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Eskimo barra still on the bite
  |  First Published: August 2013



As we travel to our favourite winter barra spots I laugh about the far north boys saying that barra won’t feed if the water temp is under 25ºC. We must have Eskimo barramundi around here because they will chew nearly all year round.

Plenty of times already this year we have caught fish when it is way too cold for a swim. Dressed in woollies with a beanie, gloves and wearing wetsuit boots is not normal barra fishing attire. It is just a matter of timing the tide, the wind and the spot. When it all comes together you will catch barra.

After saying all that, I do prefer those warmer winter days to the cold ones.

In the upper Fitzroy town reaches the water immediately around the rocks can be slightly warmer than the surrounding areas because the sun heats the dark rocks like solar panels. Downstream I also find that the fish tend to line the rock walls and we score far more fish on average than fishing deep timber, which is usually the best in summer. If you have a modern sounder you can see the thermoclines in stiller waters. The fish will tend to congregate more in the warmer level nearer to the surface in winter. Shallow divers, poppers and surface lures are the go most winter days.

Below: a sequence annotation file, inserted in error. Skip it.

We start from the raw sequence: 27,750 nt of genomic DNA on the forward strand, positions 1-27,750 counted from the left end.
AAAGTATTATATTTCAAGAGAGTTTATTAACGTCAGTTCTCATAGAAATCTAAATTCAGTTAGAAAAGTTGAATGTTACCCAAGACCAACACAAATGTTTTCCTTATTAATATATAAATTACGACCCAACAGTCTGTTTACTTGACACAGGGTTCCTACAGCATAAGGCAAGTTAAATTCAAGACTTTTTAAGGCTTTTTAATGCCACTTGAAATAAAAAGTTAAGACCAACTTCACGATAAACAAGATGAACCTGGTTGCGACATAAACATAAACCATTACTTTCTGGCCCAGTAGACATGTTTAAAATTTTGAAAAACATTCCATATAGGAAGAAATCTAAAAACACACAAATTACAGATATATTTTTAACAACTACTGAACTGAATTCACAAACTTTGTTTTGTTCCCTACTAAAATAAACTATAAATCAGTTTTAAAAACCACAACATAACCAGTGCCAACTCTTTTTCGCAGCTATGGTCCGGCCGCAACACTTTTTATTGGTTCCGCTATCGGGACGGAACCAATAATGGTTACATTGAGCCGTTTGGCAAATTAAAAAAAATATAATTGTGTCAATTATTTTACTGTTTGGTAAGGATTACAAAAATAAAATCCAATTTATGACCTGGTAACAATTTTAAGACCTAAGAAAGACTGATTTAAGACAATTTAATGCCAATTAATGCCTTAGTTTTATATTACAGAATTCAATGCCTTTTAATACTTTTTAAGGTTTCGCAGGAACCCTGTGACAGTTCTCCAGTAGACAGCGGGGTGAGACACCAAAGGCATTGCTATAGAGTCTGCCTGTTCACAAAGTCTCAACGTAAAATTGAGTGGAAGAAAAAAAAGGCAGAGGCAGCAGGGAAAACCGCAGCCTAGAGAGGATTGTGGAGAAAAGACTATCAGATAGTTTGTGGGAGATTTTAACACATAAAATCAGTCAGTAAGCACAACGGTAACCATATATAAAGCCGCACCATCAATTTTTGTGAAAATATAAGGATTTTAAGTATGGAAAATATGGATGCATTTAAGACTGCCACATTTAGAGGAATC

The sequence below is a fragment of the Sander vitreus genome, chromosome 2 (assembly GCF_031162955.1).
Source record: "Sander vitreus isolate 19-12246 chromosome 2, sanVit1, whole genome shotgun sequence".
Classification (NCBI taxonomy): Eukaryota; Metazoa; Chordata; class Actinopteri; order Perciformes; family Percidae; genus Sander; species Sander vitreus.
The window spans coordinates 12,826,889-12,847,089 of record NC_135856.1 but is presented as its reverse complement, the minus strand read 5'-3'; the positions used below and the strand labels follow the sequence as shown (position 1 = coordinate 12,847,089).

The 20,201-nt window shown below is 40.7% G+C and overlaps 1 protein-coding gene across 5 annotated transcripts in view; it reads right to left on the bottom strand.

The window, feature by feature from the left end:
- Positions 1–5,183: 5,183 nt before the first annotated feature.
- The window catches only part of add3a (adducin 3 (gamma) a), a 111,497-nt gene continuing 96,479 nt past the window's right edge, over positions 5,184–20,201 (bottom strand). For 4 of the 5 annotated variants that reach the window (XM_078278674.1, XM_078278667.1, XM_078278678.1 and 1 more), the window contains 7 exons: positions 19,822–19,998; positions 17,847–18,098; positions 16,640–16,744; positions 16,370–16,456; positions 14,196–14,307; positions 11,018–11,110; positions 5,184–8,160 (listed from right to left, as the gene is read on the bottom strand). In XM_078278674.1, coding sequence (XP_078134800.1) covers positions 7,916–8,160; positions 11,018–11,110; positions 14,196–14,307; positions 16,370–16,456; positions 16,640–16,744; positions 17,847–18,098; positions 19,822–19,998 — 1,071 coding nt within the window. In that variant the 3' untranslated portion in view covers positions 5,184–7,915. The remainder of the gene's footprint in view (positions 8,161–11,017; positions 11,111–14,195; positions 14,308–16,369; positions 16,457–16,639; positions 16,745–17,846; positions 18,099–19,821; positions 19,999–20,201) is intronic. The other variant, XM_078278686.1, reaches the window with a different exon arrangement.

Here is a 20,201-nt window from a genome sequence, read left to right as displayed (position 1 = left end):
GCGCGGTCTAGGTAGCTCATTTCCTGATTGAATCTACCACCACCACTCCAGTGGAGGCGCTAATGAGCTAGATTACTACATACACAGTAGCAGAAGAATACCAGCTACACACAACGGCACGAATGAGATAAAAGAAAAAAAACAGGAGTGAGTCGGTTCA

King threadfin salmon are very active at present along the entire length of the river, as evident by the dents they leave in the banks. I continually look for these impressions they leave as they punch their noses deep into the mud to grab or chase out crabs and prawn fry. When a king has worked an area the fresher digs will have sharp edges and when the next tide comes through it will round them off. We saw one smashing the banks in the very shallow water but it was so gorged on crab it didn’t take any notice of the prawns and lures we put right in front of it.

When the tide receded, it showed the holes the salmon left in the bank were everywhere. The small gutters that come down into the main waterway are often a good hiding spot for these fish as they often lay in wait for a feed to wash past them.